Certified translations are only valid as legal documents if performed by state-authorised translators. The Danish Ministry of Foreign Affairs can ‘legalise’ a certified translation for further proof of legal validity. Essentially, this involves authenticating the signature of the translator.
    If a document is intended for use in non-signatory country, then that particular country’s diplomatic representation in Denmark is required to legalise the document.
  • Venezuela
    In Venezuela, a certified or sworn translator (Interprete Publico) is authorised with the awarding of a degree from the Ministry of Internal Affairs and Justice. Any document translated from a foreign language will only be legal in Venezuela if translated by a certified translator.
  • Argentina
    In compliance with Law #20,305, all public documents (including personal papers and some commercial contracts) have to be translated and signed by a ‘certified public translator’, whose seal and signature have to be legalised on each document by the translator’s professional body of jurisdiction.
  • Germany
    German regional courts (Landgerichte) have the power to appoint ‘sworn translators’.
  • Indonesia
    In Indonesia sworn translators, often called certified or authorised translators, are people who have attended and passed translator qualification examinations in the legal field organised by the School of Linguistics and Cultural Sciences, University of Indonesia (FIBUI). After passing this exam, they will then take an oath before the Governor of DKI Jakarta.
  • Italy 
    Both Italian courts and consulates have the power to appoint as ‘official translators’ candidates who have passed an examination or can demonstrate language proficiency (usually a university degree).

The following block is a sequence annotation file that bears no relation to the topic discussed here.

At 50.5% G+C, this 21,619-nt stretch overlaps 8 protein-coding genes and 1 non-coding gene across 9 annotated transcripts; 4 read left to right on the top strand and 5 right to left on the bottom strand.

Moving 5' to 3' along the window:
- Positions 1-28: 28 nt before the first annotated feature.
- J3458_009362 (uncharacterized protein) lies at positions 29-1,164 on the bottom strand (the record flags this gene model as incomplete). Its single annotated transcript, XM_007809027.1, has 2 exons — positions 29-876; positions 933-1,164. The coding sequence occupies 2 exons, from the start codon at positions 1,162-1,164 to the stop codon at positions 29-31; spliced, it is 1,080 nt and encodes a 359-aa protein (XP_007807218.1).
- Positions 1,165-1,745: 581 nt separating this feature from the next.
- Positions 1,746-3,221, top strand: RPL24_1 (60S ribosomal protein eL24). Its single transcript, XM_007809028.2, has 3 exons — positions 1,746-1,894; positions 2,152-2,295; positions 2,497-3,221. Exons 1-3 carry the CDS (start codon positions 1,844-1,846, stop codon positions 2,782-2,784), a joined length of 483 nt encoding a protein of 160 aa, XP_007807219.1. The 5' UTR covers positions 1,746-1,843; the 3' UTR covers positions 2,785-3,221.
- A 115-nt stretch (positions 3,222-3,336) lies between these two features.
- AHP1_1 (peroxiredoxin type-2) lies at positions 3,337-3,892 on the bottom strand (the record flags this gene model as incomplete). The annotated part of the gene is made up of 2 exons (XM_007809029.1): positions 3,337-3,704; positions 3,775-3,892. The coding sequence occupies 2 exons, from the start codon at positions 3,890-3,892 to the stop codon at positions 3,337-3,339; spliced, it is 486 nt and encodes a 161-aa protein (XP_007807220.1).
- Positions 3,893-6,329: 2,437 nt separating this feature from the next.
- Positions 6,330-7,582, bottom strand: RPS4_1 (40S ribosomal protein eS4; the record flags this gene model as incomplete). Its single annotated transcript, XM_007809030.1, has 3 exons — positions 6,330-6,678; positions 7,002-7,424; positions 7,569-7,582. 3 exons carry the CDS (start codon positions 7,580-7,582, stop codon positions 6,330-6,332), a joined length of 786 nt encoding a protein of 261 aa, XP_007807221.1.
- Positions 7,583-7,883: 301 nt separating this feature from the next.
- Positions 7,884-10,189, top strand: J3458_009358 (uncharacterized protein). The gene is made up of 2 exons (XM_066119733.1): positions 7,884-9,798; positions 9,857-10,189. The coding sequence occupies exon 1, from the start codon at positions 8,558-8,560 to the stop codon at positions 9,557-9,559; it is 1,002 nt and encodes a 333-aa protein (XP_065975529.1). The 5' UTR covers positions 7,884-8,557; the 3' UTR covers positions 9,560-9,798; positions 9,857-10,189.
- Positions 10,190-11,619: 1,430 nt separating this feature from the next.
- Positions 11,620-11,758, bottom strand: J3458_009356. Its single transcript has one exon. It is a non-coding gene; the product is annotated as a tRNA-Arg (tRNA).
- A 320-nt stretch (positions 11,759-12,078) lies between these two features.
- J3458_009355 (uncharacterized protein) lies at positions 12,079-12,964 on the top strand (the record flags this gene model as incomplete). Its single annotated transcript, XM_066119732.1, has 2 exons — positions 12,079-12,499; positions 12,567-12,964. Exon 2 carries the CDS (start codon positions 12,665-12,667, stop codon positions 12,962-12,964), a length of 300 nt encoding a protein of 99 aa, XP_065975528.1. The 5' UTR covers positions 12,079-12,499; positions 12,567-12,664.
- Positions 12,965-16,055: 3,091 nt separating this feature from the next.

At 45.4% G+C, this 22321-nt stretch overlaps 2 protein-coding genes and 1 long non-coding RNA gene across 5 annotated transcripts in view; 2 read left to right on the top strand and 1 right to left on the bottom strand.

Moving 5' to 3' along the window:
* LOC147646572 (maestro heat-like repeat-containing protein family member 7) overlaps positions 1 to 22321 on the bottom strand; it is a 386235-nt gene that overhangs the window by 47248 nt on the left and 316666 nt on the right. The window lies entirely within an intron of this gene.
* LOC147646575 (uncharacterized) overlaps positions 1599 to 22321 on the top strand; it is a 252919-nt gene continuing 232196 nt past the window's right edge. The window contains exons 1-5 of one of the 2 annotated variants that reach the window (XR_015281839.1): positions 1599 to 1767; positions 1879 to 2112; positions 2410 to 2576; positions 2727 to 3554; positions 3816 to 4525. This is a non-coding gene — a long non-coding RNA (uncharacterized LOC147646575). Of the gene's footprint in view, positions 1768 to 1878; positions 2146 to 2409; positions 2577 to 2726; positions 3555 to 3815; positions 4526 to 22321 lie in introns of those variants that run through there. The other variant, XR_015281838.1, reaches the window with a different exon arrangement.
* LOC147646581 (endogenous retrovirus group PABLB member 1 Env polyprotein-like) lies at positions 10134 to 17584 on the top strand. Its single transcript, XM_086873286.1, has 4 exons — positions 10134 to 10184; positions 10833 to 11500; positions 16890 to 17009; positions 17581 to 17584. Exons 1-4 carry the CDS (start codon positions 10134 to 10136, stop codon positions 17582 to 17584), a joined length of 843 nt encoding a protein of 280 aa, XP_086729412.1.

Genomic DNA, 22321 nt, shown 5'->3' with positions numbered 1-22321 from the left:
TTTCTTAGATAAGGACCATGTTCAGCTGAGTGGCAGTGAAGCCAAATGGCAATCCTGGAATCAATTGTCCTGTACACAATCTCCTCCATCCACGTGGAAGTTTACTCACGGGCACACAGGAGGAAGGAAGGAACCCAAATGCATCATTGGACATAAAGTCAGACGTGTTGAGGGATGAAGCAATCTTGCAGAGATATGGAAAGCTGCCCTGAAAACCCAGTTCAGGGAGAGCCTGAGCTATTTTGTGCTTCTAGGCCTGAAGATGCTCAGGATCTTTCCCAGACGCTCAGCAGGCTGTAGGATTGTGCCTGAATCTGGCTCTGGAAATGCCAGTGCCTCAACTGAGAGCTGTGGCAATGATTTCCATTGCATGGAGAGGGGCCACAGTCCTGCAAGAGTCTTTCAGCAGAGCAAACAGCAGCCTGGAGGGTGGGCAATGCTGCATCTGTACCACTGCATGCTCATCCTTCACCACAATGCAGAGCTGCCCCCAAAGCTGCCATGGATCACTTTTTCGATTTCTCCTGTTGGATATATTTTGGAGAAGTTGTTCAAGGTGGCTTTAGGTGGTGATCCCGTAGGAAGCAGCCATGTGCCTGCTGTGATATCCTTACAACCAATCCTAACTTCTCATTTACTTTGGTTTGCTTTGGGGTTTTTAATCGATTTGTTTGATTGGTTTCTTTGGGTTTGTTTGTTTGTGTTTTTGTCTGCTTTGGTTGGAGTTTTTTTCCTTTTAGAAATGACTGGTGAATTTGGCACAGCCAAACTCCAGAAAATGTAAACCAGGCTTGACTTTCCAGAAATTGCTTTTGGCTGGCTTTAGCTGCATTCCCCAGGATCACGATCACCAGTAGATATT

• Mexico
    In Mexico, some local institutions, such as the Superior Court of Justice, require that a written and oral examination be passed for a translator to be recognised as an expert or ‘sworn’ translator.
  • Poland
    The standards of translation in Poland are regulated by a relevant department of the Ministry of Justice and every translator wishing to provide such services must sit a formal examination.
  • South Africa
    In South Africa, the translator must be authorised by the High Court, and must use an original (or a sworn copy of an original) as the source text. The translator may only swear on his own translation. There is no requirement for an additional witness (such as a notary) to confirm the authenticity of the translation.
  • Spain
    Only sworn translators can produce a sworn translation in Spain. To become a sworn translator in Spain, the candidate has to pass an exam set by the Spanish Ministry of Foreign Affairs and Cooperation.
  • Sweden
    The ‘Kammarkollegiet’ is an official agency which authorises interpreters and translators, who must pass a stringent examination set by the organisation. Authorised translators hold a protected professional title, and their translations are considered legal and binding for all legal purposes.
  • United States of America
    The U.S. Department of Labor, Bureau of Labor Statistics states: "There is currently no universal form of certification required of interpreters and translators in the United States, but there are a variety of different tests that workers can take to demonstrate proficiency."

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Example of a certified translation

Example of a certified translation

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Ahmad Hammoud, Managing Director, Nuance Media, Dubai, AE